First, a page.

Digital Marketing News: Voice Assistant Use Rising

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We’re collecting a host of links, videos, and assorted analysis on the ever-changing world of digital marketing. We invite you to skim, share, analyze, argue, and refute – just so long as you don’t get embarrassed at the water cooler again. Here are the latest digital marketing news and trends for the week of August 16, 2019.

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Voice Assistants Still on the Rise

Voice assistants such as Apple’s Siri, Amazon Alexa, and Google Assistant are maintaining momentum, according to a recent study from eMarketer. In fact, more than a third of the U.S. population is using a voice assistant on at least a monthly basis.

Voice assistant use is up 9.5 percent from 2018 and shows growth across a variety of demographics with women using them slightly more than men. The most common tasks associated with voice assistants are getting directions, listening to music, and finding nearby stores, according to a Social Lens Research study.

Voice assistant use is projected to rise in the coming years with 122.7 million estimated users in 2021 — an increase of more than 10 million. This is just another reminder that voice search is no longer a fun toy and should be incorporated into your SEO strategy.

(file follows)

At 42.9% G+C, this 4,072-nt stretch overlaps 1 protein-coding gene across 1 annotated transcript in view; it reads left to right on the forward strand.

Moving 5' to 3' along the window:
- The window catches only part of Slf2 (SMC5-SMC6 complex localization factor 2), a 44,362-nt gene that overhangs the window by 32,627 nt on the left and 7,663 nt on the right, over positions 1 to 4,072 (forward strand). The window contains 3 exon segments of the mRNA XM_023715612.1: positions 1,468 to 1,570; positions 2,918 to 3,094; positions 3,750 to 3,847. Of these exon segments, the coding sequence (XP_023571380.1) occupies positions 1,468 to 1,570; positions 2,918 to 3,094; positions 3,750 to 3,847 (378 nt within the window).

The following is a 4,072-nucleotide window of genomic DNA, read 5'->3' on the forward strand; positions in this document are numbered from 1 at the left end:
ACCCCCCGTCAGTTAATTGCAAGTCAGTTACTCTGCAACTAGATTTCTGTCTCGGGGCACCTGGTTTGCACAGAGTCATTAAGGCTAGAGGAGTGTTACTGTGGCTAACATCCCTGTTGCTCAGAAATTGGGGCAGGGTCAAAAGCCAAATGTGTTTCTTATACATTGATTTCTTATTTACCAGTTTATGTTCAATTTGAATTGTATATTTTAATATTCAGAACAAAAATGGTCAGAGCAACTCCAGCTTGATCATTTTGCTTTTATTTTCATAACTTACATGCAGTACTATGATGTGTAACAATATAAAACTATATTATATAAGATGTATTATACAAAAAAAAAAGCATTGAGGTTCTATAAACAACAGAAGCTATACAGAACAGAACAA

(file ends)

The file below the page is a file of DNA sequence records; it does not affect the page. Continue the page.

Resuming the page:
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Consumers Lacking Trust in Native Ads

Native advertising, or sponsored content, was regarded with skepticism by a whopping 78 percent of survey respondents in a study from Outbrain. Facebook suffers from the same lack of trust with only 17 percent of respondents saying they trusted content from the social media giant.

Sponsored content is a type of ad that’s usually presented in what is considered its natural environment. The public’s lack of trust in sponsored content might have more to do with a mistrust of online content and ad environments in general.

Perhaps more relevant to advertisers is that just 40 percent of consumers “always find interesting and engaging content and value in recommendations.” And while younger generations are more likely to welcome native ads compared to boomers, just 30 percent of millennials use them to make a purchase. The bottom line is that brands and advertisers have to improve their sponsored content and audience targeting if they want to break through the public’s defenses.

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Facebook Trying to Target Without Personal Data

Facebook’s privacy practices have led to a number of PR hits, but that hasn’t stopped it from advancing ideas for improved targeting. A recent development seems to address both issues, as the social network is telling advertisers that it can build accurate consumer profiles without personal data, including age, gender, zip code, and other personal characteristics.

The tool is called Special Ad Audience, and it comes after Facebook settled a civil rights dispute that accused the social network’s ad platform of discriminating against specific groups of people. Advertisers are skeptical of the tool’s efficacy, but Facebook remains confident that casting a wider net doesn’t mean a drop in ad performance.

 

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